"You're ... endearing."
"Endearing?" His head protruded out of his neck like that of a senile pigeon. "What does that mean?"
Her head snapped back, chin into neck, mouth pulled downward in a combination of confusion and embarrassment. "It, well, it was intended as a complement. But, well ... "
Swarmed with self-doubt and lost in the ever-impossible arena of the spoken word, she stopped. Seeking relief, she looked at her hands, her feet, back to her hands, then to the man across the road awkwardly getting balloons out of a blue hatchback.
He stared at the side of her head, his mouth gaping slightly. He resembled a freshly killed deer: Silent. Ugly.
"Endearing makes me sound like a child." The dead deer spoke.
Finding her words again, her eyes shot up and over, taking her head with her to face him square-on.
"A child? Yes, I suppose that would be a better description of you after all." Her face began to warm. "Endearing implies adoration, desire — love, even." Her voice began to rise. "Endearing implies kindness. Child-like, well, that can imply an array of things, from the best to the most base. And you —you — you are ..."
She could not say it. She wanted to hate him, to be rid of him, at this moment more than any other, but something was lodged in her chest. It tugged as he walked with her. Tore when he walked away. And kept her, always, from escaping that inexplicable aura that seeped out of his skin and encapsulated the surrounding space.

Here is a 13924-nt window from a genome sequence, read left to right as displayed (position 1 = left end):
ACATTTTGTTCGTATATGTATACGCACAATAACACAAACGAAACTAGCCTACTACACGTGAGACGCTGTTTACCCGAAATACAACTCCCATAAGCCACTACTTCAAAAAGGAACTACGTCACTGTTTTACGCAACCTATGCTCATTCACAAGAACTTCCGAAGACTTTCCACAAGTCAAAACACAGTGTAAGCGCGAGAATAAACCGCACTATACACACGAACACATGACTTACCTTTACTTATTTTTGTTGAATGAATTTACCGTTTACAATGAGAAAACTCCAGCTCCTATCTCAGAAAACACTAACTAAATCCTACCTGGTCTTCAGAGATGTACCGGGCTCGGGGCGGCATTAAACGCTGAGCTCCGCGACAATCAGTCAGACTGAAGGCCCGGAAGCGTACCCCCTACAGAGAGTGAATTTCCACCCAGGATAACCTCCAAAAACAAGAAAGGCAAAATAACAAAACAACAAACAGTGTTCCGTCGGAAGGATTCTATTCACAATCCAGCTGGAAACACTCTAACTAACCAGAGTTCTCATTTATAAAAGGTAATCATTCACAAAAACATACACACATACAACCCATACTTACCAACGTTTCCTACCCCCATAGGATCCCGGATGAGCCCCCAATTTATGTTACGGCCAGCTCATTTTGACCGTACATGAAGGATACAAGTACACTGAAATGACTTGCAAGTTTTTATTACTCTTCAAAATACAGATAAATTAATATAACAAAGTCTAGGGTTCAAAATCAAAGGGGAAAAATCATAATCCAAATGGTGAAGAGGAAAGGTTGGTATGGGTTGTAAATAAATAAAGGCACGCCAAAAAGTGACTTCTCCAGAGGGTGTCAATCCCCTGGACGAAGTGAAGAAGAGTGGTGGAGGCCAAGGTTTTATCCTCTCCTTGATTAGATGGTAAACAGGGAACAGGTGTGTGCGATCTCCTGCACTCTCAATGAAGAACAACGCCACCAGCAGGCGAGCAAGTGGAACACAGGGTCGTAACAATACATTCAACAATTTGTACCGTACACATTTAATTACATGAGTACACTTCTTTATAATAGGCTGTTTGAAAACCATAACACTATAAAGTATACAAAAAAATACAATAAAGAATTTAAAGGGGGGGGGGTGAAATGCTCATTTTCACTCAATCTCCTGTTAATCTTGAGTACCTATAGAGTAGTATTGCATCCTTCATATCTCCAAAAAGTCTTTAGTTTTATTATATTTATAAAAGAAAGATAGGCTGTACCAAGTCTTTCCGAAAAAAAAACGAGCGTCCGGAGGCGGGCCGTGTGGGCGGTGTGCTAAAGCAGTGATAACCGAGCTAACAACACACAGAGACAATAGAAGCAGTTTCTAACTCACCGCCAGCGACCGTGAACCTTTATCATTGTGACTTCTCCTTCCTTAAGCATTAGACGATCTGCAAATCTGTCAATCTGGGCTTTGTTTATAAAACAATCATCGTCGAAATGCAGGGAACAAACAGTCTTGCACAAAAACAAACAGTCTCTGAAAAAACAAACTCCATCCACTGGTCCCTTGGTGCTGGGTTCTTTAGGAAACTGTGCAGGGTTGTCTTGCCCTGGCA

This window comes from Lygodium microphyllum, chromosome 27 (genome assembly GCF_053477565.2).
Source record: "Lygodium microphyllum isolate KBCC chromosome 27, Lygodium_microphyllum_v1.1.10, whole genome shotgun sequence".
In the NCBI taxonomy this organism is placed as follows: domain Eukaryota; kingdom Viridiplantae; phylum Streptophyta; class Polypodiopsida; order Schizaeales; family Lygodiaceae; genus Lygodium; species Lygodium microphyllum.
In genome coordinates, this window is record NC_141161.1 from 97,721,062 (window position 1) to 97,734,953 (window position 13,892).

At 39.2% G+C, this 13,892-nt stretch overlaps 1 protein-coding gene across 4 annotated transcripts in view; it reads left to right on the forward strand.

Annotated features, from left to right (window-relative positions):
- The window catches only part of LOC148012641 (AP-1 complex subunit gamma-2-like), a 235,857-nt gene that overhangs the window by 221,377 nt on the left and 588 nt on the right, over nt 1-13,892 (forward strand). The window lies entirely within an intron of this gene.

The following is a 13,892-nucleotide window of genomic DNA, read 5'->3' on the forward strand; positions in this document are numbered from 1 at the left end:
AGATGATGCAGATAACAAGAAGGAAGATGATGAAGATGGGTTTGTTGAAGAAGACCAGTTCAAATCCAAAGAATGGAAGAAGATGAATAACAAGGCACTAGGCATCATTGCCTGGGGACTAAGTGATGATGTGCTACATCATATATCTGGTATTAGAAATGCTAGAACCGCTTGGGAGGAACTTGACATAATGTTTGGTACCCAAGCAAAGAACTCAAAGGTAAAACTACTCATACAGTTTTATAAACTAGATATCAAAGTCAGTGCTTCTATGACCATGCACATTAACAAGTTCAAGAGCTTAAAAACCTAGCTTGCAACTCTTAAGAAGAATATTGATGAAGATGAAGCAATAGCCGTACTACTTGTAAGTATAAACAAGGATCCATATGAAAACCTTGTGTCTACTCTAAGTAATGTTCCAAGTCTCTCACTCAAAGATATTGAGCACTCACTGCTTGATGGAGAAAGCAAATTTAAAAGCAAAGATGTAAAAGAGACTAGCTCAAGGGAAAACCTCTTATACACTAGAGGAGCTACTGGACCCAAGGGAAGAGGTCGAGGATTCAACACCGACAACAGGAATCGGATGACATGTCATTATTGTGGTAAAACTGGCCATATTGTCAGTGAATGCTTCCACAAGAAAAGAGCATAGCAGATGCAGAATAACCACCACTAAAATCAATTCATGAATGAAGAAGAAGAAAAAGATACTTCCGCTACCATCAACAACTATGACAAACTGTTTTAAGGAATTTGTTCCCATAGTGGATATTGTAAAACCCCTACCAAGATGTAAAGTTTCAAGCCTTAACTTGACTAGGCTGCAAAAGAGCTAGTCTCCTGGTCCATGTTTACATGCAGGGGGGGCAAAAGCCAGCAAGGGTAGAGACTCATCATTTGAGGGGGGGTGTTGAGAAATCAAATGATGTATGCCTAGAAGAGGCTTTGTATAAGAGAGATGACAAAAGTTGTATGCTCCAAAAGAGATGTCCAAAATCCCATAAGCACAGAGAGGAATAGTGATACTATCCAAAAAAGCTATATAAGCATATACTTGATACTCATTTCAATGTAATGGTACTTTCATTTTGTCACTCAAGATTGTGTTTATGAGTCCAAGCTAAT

With her silence came his victory. He shut his mouth, retracted his frame and with a smug chuckle slid his hands into his pockets. "You get so defensive over the silliest things. So I'm a child. I've been called worse."
They began to walk again, he invisibly tugging her along. A rebuttal grew, filling the area behind her eyes and nose. The words pounded inside her face, punching and scratching to be let out. She could not allow it, for if she did, the words would tumble out, jumbled and pathetic.
When she said the original word, he heard a set of nine letters meaning naivety. What she meant was something quite different.
Ah, because it was not just a word.
It was a being. One she sought. Not unlike a soulmate, but not the same. It was what she had hoped he would be. But labeling him as such did not make it so.
It was not just a word, and he was neither the word nor the embodiment of it. He was just a man. A man strapped with self-made blinders to what his world could be. He had once been endearing because of a mysterious intrigue that piqued her interest. He was now a repulsive, maggot-ridden carcass of arrogance and self-righteous delusions.
Turning abruptly, she dislodged the metaphor from her chest. A gasp wisped past her lips as she walked away. He didn't stop, he didn't notice. And although she pretended not to care, she did.
But it was better this way.